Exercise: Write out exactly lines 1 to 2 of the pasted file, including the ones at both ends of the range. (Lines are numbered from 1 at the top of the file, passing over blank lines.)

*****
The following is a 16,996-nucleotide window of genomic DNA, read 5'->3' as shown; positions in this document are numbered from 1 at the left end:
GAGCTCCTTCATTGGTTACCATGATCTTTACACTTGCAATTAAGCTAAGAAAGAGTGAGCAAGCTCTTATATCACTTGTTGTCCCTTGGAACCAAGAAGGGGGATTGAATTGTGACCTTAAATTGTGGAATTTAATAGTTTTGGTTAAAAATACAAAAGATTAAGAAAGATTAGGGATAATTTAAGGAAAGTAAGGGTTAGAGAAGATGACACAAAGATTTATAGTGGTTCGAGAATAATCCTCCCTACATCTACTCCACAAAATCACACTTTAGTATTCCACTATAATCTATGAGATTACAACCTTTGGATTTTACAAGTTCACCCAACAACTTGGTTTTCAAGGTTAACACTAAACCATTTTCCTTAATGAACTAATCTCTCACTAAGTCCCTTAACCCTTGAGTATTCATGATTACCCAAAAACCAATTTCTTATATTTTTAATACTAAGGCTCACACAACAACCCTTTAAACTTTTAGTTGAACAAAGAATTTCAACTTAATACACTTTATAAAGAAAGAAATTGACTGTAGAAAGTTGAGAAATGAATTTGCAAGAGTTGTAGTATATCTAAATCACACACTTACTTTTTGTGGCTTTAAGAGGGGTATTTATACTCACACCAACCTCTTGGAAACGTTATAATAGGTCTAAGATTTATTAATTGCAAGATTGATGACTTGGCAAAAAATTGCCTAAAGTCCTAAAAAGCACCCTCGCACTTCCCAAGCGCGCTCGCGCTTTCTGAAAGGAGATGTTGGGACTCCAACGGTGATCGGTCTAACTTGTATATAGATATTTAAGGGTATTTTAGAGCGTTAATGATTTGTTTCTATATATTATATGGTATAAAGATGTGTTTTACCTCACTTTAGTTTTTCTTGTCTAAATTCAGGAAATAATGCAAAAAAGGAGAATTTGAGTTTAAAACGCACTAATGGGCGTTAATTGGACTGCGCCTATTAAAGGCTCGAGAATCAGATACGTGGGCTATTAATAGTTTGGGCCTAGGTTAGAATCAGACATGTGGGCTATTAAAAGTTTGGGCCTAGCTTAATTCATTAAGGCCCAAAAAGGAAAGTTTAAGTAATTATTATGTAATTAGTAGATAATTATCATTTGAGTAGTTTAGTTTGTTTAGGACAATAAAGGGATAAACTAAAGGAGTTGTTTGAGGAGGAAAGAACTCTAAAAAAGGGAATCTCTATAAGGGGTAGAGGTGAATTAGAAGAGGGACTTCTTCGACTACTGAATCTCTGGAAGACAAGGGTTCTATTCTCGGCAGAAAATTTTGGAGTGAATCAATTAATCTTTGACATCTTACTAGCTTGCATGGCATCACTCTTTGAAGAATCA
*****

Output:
The following is a 16,996-nucleotide window of genomic DNA, read 5'->3' as shown; positions in this document are numbered from 1 at the left end:
GAGCTCCTTCATTGGTTACCATGATCTTTACACTTGCAATTAAGCTAAGAAAGAGTGAGCAAGCTCTTATATCACTTGTTGTCCCTTGGAACCAAGAAGGGGGATTGAATTGTGACCTTAAATTGTGGAATTTAATAGTTTTGGTTAAAAATACAAAAGATTAAGAAAGATTAGGGATAATTTAAGGAAAGTAAGGGTTAGAGAAGATGACACAAAGATTTATAGTGGTTCGAGAATAATCCTCCCTACATCTACTCCACAAAATCACACTTTAGTATTCCACTATAATCTATGAGATTACAACCTTTGGATTTTACAAGTTCACCCAACAACTTGGTTTTCAAGGTTAACACTAAACCATTTTCCTTAATGAACTAATCTCTCACTAAGTCCCTTAACCCTTGAGTATTCATGATTACCCAAAAACCAATTTCTTATATTTTTAATACTAAGGCTCACACAACAACCCTTTAAACTTTTAGTTGAACAAAGAATTTCAACTTAATACACTTTATAAAGAAAGAAATTGACTGTAGAAAGTTGAGAAATGAATTTGCAAGAGTTGTAGTATATCTAAATCACACACTTACTTTTTGTGGCTTTAAGAGGGGTATTTATACTCACACCAACCTCTTGGAAACGTTATAATAGGTCTAAGATTTATTAATTGCAAGATTGATGACTTGGCAAAAAATTGCCTAAAGTCCTAAAAAGCACCCTCGCACTTCCCAAGCGCGCTCGCGCTTTCTGAAAGGAGATGTTGGGACTCCAACGGTGATCGGTCTAACTTGTATATAGATATTTAAGGGTATTTTAGAGCGTTAATGATTTGTTTCTATATATTATATGGTATAAAGATGTGTTTTACCTCACTTTAGTTTTTCTTGTCTAAATTCAGGAAATAATGCAAAAAAGGAGAATTTGAGTTTAAAACGCACTAATGGGCGTTAATTGGACTGCGCCTATTAAAGGCTCGAGAATCAGATACGTGGGCTATTAATAGTTTGGGCCTAGGTTAGAATCAGACATGTGGGCTATTAAAAGTTTGGGCCTAGCTTAATTCATTAAGGCCCAAAAAGGAAAGTTTAAGTAATTATTATGTAATTAGTAGATAATTATCATTTGAGTAGTTTAGTTTGTTTAGGACAATAAAGGGATAAACTAAAGGAGTTGTTTGAGGAGGAAAGAACTCTAAAAAAGGGAATCTCTATAAGGGGTAGAGGTGAATTAGAAGAGGGACTTCTTCGACTACTGAATCTCTGGAAGACAAGGGTTCTATTCTCGGCAGAAAATTTTGGAGTGAATCAATTAATCTTTGACATCTTACTAGCTTGCATGGCATCACTCTTTGAAGAATCA